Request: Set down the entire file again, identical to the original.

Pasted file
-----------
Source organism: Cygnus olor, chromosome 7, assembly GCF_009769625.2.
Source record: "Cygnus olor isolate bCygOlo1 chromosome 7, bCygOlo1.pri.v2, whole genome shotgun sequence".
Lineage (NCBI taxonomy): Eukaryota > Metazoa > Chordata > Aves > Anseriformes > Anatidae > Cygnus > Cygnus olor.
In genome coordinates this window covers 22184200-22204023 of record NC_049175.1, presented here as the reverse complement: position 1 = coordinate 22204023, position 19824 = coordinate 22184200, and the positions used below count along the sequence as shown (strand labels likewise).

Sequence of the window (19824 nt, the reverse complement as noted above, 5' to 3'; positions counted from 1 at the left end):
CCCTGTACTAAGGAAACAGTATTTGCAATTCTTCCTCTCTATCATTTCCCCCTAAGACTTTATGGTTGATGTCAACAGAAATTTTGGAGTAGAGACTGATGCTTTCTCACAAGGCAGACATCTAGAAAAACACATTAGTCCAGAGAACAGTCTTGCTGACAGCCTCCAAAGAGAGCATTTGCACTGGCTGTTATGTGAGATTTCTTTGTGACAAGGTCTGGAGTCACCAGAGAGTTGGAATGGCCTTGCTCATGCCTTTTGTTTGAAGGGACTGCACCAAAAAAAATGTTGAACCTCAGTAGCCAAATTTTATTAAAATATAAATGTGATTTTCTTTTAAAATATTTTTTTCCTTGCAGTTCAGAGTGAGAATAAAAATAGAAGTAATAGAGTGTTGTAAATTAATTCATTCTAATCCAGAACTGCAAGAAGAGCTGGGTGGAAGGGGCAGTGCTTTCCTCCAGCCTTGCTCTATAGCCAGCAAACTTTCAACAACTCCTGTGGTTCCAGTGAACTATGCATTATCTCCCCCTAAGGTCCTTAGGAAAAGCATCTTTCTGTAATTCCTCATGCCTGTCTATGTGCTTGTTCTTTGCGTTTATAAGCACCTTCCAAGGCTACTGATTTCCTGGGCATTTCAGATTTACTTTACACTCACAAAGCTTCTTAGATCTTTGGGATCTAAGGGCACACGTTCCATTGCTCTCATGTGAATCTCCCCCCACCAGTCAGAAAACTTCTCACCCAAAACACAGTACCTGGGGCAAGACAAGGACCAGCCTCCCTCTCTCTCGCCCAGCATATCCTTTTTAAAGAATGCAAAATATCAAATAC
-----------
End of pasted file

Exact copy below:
Source organism: Cygnus olor, chromosome 7, assembly GCF_009769625.2.
Source record: "Cygnus olor isolate bCygOlo1 chromosome 7, bCygOlo1.pri.v2, whole genome shotgun sequence".
Lineage (NCBI taxonomy): Eukaryota > Metazoa > Chordata > Aves > Anseriformes > Anatidae > Cygnus > Cygnus olor.
In genome coordinates this window covers 22184200-22204023 of record NC_049175.1, presented here as the reverse complement: position 1 = coordinate 22204023, position 19824 = coordinate 22184200, and the positions used below count along the sequence as shown (strand labels likewise).

Sequence of the window (19824 nt, the reverse complement as noted above, 5' to 3'; positions counted from 1 at the left end):
CCCTGTACTAAGGAAACAGTATTTGCAATTCTTCCTCTCTATCATTTCCCCCTAAGACTTTATGGTTGATGTCAACAGAAATTTTGGAGTAGAGACTGATGCTTTCTCACAAGGCAGACATCTAGAAAAACACATTAGTCCAGAGAACAGTCTTGCTGACAGCCTCCAAAGAGAGCATTTGCACTGGCTGTTATGTGAGATTTCTTTGTGACAAGGTCTGGAGTCACCAGAGAGTTGGAATGGCCTTGCTCATGCCTTTTGTTTGAAGGGACTGCACCAAAAAAAATGTTGAACCTCAGTAGCCAAATTTTATTAAAATATAAATGTGATTTTCTTTTAAAATATTTTTTTCCTTGCAGTTCAGAGTGAGAATAAAAATAGAAGTAATAGAGTGTTGTAAATTAATTCATTCTAATCCAGAACTGCAAGAAGAGCTGGGTGGAAGGGGCAGTGCTTTCCTCCAGCCTTGCTCTATAGCCAGCAAACTTTCAACAACTCCTGTGGTTCCAGTGAACTATGCATTATCTCCCCCTAAGGTCCTTAGGAAAAGCATCTTTCTGTAATTCCTCATGCCTGTCTATGTGCTTGTTCTTTGCGTTTATAAGCACCTTCCAAGGCTACTGATTTCCTGGGCATTTCAGATTTACTTTACACTCACAAAGCTTCTTAGATCTTTGGGATCTAAGGGCACACGTTCCATTGCTCTCATGTGAATCTCCCCCCACCAGTCAGAAAACTTCTCACCCAAAACACAGTACCTGGGGCAAGACAAGGACCAGCCTCCCTCTCTCTCGCCCAGCATATCCTTTTTAAAGAATGCAAAATATCAAATAC